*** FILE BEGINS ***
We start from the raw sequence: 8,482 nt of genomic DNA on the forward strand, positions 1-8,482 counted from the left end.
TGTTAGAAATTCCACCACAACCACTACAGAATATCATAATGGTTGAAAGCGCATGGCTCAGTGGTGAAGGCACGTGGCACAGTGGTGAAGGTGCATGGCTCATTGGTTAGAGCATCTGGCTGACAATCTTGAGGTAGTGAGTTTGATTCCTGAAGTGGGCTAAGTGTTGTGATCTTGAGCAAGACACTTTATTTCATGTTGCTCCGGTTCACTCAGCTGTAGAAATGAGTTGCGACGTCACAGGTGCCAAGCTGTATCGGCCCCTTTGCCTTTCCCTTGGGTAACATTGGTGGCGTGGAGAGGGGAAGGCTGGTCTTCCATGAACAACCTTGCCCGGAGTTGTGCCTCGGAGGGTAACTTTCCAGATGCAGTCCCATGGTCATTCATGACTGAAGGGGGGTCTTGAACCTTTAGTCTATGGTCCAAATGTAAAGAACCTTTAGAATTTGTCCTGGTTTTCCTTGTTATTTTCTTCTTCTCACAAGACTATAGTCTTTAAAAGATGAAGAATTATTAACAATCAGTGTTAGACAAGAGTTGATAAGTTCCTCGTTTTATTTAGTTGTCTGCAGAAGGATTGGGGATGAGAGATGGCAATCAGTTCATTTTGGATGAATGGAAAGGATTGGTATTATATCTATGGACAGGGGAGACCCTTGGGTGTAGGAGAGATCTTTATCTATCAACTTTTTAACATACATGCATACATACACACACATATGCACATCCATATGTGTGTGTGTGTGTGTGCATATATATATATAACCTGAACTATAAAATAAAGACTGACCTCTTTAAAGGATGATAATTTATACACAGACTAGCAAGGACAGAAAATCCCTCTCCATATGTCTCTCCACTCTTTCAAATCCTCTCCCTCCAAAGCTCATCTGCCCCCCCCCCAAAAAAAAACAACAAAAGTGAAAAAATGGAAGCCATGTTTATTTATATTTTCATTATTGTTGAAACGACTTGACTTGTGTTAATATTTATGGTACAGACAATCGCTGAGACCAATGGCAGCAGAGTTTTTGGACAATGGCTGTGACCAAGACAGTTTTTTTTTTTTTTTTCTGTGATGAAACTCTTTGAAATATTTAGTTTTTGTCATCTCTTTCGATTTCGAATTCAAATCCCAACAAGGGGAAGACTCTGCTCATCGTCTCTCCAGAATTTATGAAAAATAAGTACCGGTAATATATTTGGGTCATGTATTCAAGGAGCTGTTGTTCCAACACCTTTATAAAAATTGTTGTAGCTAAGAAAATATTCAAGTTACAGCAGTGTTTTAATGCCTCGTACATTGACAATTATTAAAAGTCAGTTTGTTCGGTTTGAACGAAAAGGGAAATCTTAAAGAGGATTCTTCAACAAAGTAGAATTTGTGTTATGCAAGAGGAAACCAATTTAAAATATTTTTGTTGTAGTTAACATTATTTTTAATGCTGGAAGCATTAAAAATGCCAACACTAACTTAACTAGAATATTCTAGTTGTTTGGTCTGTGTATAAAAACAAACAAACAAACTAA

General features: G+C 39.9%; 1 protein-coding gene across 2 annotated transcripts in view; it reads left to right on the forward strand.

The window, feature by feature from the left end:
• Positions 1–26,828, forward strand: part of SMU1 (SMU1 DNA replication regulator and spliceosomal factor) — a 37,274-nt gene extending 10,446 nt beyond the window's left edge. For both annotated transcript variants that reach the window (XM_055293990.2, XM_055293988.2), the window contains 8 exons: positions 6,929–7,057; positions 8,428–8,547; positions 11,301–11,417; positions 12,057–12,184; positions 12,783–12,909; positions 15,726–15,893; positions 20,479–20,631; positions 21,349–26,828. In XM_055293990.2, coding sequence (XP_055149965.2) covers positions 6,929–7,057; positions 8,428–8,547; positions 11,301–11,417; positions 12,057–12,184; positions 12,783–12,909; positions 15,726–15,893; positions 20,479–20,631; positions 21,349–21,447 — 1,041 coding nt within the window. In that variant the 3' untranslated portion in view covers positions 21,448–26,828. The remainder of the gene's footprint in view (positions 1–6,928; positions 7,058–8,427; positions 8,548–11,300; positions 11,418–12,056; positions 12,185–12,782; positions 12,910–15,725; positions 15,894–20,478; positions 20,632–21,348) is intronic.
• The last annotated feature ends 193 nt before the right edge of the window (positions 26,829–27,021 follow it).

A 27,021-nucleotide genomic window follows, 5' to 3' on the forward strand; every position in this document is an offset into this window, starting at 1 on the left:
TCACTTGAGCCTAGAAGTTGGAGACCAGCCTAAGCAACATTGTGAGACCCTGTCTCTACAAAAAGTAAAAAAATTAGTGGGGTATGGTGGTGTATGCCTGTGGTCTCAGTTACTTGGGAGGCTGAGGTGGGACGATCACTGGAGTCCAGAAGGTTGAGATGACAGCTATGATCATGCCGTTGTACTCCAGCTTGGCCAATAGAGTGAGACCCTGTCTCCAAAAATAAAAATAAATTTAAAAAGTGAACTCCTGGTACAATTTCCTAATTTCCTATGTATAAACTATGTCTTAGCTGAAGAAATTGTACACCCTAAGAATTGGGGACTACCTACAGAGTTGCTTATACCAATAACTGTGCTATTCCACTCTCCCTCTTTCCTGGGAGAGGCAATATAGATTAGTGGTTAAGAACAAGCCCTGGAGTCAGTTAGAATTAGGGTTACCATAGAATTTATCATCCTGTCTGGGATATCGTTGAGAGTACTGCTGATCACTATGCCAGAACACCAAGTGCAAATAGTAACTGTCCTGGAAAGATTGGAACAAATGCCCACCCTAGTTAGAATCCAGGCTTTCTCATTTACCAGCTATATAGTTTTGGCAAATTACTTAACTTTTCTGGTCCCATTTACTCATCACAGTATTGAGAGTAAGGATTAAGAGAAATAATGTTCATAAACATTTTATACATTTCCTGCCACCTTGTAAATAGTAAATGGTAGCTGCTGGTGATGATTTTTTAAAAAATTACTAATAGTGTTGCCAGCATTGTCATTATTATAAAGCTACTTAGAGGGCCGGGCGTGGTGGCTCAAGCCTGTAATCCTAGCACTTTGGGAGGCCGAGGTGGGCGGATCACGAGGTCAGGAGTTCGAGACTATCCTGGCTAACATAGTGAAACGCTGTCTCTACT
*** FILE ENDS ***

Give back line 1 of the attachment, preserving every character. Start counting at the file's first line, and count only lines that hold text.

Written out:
We start from the raw sequence: 8,482 nt of genomic DNA on the forward strand, positions 1-8,482 counted from the left end.